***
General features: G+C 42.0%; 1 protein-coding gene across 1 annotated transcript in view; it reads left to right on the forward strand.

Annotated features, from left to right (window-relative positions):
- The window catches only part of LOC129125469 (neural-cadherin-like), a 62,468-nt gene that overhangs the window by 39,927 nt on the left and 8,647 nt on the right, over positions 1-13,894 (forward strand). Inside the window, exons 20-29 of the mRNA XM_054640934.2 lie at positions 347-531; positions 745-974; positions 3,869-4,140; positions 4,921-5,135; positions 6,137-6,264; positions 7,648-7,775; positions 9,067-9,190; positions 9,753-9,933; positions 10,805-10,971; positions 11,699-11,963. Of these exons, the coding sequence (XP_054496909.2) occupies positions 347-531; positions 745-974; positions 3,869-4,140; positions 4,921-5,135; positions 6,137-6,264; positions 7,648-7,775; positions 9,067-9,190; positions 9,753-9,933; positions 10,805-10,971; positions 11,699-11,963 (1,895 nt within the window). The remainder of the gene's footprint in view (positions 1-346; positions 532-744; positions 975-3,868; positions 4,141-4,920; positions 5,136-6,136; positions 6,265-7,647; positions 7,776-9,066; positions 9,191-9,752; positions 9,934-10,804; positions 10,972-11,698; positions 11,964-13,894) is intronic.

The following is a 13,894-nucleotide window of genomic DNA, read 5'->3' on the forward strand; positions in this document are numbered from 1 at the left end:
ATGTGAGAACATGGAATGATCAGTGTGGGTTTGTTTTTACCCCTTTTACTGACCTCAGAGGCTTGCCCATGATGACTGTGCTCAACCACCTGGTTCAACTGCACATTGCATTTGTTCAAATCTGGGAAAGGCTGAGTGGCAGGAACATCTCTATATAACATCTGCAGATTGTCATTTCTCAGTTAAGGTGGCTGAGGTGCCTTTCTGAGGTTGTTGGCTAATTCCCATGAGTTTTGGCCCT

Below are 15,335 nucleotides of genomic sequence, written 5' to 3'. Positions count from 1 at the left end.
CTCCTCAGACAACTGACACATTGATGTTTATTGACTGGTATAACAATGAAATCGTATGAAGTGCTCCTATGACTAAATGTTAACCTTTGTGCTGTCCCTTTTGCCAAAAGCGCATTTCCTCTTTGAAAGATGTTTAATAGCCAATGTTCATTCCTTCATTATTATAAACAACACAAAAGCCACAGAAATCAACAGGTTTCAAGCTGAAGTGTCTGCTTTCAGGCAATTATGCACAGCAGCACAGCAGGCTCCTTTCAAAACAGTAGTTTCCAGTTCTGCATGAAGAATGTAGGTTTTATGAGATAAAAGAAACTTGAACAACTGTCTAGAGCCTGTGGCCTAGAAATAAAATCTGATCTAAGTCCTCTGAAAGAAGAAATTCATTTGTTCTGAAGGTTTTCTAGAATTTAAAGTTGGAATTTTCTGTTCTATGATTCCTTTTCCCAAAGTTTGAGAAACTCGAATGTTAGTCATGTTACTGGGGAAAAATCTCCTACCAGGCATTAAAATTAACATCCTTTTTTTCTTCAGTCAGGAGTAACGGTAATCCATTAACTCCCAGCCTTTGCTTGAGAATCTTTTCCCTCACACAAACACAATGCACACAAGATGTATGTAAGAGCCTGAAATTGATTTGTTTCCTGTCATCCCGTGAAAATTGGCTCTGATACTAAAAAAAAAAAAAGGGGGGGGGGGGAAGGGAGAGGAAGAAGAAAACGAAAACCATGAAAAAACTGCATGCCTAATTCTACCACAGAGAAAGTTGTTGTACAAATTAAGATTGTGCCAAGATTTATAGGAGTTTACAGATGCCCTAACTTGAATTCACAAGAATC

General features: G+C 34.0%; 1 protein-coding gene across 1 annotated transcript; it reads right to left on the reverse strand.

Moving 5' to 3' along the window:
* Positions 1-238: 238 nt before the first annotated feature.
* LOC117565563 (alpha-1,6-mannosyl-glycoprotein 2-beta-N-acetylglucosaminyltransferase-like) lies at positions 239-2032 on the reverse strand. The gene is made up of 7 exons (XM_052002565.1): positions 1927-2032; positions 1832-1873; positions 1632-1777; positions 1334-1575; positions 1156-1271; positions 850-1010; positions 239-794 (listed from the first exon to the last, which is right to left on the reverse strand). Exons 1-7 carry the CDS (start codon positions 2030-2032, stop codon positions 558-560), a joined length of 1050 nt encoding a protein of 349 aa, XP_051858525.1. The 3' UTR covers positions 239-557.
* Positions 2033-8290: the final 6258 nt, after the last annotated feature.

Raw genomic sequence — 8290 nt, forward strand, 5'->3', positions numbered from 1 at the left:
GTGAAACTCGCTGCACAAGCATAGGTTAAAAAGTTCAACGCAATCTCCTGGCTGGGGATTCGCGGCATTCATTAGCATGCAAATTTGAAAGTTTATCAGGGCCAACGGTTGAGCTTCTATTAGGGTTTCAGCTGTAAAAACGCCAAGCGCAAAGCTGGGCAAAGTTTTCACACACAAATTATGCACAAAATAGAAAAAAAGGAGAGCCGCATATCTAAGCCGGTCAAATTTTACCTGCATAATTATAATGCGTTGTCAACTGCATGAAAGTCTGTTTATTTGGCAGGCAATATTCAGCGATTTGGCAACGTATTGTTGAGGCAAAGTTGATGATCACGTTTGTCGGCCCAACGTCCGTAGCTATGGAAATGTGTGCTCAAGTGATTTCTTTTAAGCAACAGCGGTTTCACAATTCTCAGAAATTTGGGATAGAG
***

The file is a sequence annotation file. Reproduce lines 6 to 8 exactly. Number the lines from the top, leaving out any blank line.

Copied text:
Below are 15,335 nucleotides of genomic sequence, written 5' to 3'. Positions count from 1 at the left end.
CTCCTCAGACAACTGACACATTGATGTTTATTGACTGGTATAACAATGAAATCGTATGAAGTGCTCCTATGACTAAATGTTAACCTTTGTGCTGTCCCTTTTGCCAAAAGCGCATTTCCTCTTTGAAAGATGTTTAATAGCCAATGTTCATTCCTTCATTATTATAAACAACACAAAAGCCACAGAAATCAACAGGTTTCAAGCTGAAGTGTCTGCTTTCAGGCAATTATGCACAGCAGCACAGCAGGCTCCTTTCAAAACAGTAGTTTCCAGTTCTGCATGAAGAATGTAGGTTTTATGAGATAAAAGAAACTTGAACAACTGTCTAGAGCCTGTGGCCTAGAAATAAAATCTGATCTAAGTCCTCTGAAAGAAGAAATTCATTTGTTCTGAAGGTTTTCTAGAATTTAAAGTTGGAATTTTCTGTTCTATGATTCCTTTTCCCAAAGTTTGAGAAACTCGAATGTTAGTCATGTTACTGGGGAAAAATCTCCTACCAGGCATTAAAATTAACATCCTTTTTTTCTTCAGTCAGGAGTAACGGTAATCCATTAACTCCCAGCCTTTGCTTGAGAATCTTTTCCCTCACACAAACACAATGCACACAAGATGTATGTAAGAGCCTGAAATTGATTTGTTTCCTGTCATCCCGTGAAAATTGGCTCTGATACTAAAAAAAAAAAAAGGGGGGGGGGGGAAGGGAGAGGAAGAAGAAAACGAAAACCATGAAAAAACTGCATGCCTAATTCTACCACAGAGAAAGTTGTTGTACAAATTAAGATTGTGCCAAGATTTATAGGAGTTTACAGATGCCCTAACTTGAATTCACAAGAATC

General features: G+C 34.0%; 1 protein-coding gene across 1 annotated transcript; it reads right to left on the reverse strand.